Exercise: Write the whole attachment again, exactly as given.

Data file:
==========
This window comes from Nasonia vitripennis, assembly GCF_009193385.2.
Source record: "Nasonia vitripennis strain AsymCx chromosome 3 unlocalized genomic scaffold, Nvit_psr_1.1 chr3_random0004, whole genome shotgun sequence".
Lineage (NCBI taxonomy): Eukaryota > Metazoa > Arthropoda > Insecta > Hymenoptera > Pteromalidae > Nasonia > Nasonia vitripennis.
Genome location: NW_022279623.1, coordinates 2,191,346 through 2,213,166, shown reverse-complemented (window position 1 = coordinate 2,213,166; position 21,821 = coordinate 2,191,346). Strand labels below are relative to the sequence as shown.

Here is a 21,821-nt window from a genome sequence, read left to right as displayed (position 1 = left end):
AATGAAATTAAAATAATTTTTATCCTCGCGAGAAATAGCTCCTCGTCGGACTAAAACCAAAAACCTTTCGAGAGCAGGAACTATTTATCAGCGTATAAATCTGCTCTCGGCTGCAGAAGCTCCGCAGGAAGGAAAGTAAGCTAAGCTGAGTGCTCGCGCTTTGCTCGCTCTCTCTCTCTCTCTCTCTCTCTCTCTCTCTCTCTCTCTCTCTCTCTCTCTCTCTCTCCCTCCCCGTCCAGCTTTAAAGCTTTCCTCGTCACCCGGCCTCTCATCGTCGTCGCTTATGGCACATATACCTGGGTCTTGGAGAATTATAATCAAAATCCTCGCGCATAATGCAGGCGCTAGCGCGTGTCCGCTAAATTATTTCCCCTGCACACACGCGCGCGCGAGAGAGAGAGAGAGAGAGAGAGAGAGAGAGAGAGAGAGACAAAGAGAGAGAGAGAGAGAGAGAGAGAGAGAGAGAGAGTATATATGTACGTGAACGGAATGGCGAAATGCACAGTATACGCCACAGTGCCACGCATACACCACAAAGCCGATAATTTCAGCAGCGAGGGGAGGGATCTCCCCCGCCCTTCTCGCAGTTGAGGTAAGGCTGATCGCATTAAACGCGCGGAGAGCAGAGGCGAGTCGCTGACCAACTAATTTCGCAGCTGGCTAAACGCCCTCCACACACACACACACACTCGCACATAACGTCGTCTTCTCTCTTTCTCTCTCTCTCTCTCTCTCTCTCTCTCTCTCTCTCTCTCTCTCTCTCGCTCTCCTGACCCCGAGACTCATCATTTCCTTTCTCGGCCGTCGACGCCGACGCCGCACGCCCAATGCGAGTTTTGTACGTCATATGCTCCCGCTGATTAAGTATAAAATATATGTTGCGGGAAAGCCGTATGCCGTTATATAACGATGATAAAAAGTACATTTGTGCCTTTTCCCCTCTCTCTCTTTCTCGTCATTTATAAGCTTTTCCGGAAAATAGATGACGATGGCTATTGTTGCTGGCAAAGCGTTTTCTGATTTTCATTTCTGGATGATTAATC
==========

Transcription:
This window comes from Nasonia vitripennis, assembly GCF_009193385.2.
Source record: "Nasonia vitripennis strain AsymCx chromosome 3 unlocalized genomic scaffold, Nvit_psr_1.1 chr3_random0004, whole genome shotgun sequence".
Lineage (NCBI taxonomy): Eukaryota > Metazoa > Arthropoda > Insecta > Hymenoptera > Pteromalidae > Nasonia > Nasonia vitripennis.
Genome location: NW_022279623.1, coordinates 2,191,346 through 2,213,166, shown reverse-complemented (window position 1 = coordinate 2,213,166; position 21,821 = coordinate 2,191,346). Strand labels below are relative to the sequence as shown.

Here is a 21,821-nt window from a genome sequence, read left to right as displayed (position 1 = left end):
AATGAAATTAAAATAATTTTTATCCTCGCGAGAAATAGCTCCTCGTCGGACTAAAACCAAAAACCTTTCGAGAGCAGGAACTATTTATCAGCGTATAAATCTGCTCTCGGCTGCAGAAGCTCCGCAGGAAGGAAAGTAAGCTAAGCTGAGTGCTCGCGCTTTGCTCGCTCTCTCTCTCTCTCTCTCTCTCTCTCTCTCTCTCTCTCTCTCTCTCTCTCTCTCTCTCCCTCCCCGTCCAGCTTTAAAGCTTTCCTCGTCACCCGGCCTCTCATCGTCGTCGCTTATGGCACATATACCTGGGTCTTGGAGAATTATAATCAAAATCCTCGCGCATAATGCAGGCGCTAGCGCGTGTCCGCTAAATTATTTCCCCTGCACACACGCGCGCGCGAGAGAGAGAGAGAGAGAGAGAGAGAGAGAGAGAGAGAGACAAAGAGAGAGAGAGAGAGAGAGAGAGAGAGAGAGAGAGTATATATGTACGTGAACGGAATGGCGAAATGCACAGTATACGCCACAGTGCCACGCATACACCACAAAGCCGATAATTTCAGCAGCGAGGGGAGGGATCTCCCCCGCCCTTCTCGCAGTTGAGGTAAGGCTGATCGCATTAAACGCGCGGAGAGCAGAGGCGAGTCGCTGACCAACTAATTTCGCAGCTGGCTAAACGCCCTCCACACACACACACACACTCGCACATAACGTCGTCTTCTCTCTTTCTCTCTCTCTCTCTCTCTCTCTCTCTCTCTCTCTCTCTCTCTCTCTCGCTCTCCTGACCCCGAGACTCATCATTTCCTTTCTCGGCCGTCGACGCCGACGCCGCACGCCCAATGCGAGTTTTGTACGTCATATGCTCCCGCTGATTAAGTATAAAATATATGTTGCGGGAAAGCCGTATGCCGTTATATAACGATGATAAAAAGTACATTTGTGCCTTTTCCCCTCTCTCTCTTTCTCGTCATTTATAAGCTTTTCCGGAAAATAGATGACGATGGCTATTGTTGCTGGCAAAGCGTTTTCTGATTTTCATTTCTGGATGATTAATC